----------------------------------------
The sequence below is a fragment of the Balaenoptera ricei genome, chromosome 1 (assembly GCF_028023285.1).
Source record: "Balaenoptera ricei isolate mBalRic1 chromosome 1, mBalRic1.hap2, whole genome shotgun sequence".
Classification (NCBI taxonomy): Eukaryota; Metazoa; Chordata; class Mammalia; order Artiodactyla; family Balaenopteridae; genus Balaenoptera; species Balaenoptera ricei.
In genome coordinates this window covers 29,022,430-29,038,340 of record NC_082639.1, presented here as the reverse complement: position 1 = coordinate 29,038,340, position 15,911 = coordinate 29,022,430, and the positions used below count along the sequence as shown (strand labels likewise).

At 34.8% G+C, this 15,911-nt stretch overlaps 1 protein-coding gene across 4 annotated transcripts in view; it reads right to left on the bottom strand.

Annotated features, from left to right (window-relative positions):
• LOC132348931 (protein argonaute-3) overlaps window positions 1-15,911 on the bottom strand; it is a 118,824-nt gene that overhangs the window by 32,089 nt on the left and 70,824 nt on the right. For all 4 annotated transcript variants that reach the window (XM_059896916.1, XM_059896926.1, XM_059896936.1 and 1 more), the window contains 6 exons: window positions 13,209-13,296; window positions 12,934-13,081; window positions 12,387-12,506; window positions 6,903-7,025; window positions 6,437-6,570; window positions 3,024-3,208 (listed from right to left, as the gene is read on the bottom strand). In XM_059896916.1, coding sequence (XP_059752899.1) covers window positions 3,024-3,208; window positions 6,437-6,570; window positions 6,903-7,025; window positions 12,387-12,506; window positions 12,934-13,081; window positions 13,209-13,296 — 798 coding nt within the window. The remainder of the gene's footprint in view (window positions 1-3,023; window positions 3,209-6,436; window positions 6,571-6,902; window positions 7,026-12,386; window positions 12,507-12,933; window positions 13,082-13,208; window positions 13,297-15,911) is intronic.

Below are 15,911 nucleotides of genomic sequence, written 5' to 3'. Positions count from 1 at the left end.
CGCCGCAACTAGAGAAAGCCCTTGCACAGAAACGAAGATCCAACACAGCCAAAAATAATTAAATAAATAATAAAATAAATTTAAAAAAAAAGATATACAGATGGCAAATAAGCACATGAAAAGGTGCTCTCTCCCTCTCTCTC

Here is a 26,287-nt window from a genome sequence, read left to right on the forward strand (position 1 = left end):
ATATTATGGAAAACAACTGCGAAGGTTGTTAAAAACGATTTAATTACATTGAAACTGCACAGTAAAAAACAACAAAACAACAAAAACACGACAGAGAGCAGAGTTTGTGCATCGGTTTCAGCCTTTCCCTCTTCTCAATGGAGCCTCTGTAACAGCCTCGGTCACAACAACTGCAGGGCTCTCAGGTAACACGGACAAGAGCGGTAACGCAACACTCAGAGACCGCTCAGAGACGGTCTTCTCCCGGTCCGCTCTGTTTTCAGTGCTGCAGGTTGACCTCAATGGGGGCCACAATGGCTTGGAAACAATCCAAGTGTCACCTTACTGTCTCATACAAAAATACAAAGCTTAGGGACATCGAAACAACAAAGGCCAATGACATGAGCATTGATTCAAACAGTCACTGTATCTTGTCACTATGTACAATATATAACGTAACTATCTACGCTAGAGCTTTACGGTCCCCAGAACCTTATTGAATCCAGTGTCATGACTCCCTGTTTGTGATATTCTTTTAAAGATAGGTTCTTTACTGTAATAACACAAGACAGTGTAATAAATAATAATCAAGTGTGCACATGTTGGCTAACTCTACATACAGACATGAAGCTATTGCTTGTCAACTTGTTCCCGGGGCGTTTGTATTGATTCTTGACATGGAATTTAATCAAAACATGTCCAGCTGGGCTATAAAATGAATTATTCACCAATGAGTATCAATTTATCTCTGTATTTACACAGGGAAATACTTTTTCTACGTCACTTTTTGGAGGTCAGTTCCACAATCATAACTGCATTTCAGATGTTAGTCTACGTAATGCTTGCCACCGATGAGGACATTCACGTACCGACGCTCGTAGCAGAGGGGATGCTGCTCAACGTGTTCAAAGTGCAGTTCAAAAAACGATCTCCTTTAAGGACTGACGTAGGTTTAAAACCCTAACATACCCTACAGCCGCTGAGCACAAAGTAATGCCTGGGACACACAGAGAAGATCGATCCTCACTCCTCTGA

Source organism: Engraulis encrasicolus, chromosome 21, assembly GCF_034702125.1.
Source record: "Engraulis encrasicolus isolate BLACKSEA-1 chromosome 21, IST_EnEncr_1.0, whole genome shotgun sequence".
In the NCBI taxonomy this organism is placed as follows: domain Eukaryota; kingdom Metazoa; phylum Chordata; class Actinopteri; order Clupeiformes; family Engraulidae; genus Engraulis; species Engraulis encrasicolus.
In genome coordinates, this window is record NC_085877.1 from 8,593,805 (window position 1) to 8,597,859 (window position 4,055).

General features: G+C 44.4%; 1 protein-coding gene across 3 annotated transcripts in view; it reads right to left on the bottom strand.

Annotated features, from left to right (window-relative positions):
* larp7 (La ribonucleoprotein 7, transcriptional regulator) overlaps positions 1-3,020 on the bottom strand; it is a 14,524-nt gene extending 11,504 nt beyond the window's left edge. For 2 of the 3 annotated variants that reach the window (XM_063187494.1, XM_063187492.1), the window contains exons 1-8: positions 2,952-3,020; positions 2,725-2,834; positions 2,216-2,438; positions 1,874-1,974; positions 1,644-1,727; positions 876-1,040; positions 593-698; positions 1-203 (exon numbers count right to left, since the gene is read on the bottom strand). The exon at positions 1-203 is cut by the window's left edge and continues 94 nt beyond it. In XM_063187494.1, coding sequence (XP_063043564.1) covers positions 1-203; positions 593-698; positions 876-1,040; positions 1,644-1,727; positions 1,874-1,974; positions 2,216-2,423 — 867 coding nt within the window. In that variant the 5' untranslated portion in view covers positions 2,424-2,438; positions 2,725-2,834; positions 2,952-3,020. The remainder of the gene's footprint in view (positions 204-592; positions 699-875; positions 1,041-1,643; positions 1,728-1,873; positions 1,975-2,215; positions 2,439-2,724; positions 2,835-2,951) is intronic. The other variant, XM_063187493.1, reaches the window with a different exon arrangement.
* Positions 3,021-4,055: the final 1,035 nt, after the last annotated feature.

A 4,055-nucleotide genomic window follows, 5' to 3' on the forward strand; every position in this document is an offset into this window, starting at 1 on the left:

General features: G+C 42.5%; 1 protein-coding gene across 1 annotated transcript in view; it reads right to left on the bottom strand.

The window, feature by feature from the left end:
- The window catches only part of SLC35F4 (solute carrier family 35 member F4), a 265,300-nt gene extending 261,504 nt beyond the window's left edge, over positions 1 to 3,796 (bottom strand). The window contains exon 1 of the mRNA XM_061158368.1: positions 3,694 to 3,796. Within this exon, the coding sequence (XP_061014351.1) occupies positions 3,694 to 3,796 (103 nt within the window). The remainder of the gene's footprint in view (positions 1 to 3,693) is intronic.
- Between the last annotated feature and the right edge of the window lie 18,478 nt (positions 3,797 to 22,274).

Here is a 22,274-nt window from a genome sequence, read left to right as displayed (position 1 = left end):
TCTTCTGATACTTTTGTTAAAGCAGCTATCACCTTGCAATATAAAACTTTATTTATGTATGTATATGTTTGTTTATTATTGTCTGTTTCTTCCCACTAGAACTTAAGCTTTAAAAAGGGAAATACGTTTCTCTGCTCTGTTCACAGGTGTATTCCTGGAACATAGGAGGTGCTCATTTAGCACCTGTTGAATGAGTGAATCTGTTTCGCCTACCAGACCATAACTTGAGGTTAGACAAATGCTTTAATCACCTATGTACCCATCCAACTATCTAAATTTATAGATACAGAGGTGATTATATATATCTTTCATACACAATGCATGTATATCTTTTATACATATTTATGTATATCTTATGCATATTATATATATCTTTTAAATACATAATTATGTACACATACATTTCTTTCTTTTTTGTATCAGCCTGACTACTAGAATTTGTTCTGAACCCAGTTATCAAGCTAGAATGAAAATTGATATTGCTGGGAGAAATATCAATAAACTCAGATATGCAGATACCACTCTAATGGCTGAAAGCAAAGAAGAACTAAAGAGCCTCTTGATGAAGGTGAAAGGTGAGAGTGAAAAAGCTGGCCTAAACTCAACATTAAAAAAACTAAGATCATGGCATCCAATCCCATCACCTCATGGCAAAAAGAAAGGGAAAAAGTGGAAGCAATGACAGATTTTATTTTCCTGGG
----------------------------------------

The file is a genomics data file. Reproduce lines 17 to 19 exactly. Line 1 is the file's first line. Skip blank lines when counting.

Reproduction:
Annotated features, from left to right (window-relative positions):
* larp7 (La ribonucleoprotein 7, transcriptional regulator) overlaps positions 1-3,020 on the bottom strand; it is a 14,524-nt gene extending 11,504 nt beyond the window's left edge. For 2 of the 3 annotated variants that reach the window (XM_063187494.1, XM_063187492.1), the window contains exons 1-8: positions 2,952-3,020; positions 2,725-2,834; positions 2,216-2,438; positions 1,874-1,974; positions 1,644-1,727; positions 876-1,040; positions 593-698; positions 1-203 (exon numbers count right to left, since the gene is read on the bottom strand). The exon at positions 1-203 is cut by the window's left edge and continues 94 nt beyond it. In XM_063187494.1, coding sequence (XP_063043564.1) covers positions 1-203; positions 593-698; positions 876-1,040; positions 1,644-1,727; positions 1,874-1,974; positions 2,216-2,423 — 867 coding nt within the window. In that variant the 5' untranslated portion in view covers positions 2,424-2,438; positions 2,725-2,834; positions 2,952-3,020. The remainder of the gene's footprint in view (positions 204-592; positions 699-875; positions 1,041-1,643; positions 1,728-1,873; positions 1,975-2,215; positions 2,439-2,724; positions 2,835-2,951) is intronic. The other variant, XM_063187493.1, reaches the window with a different exon arrangement.
* Positions 3,021-4,055: the final 1,035 nt, after the last annotated feature.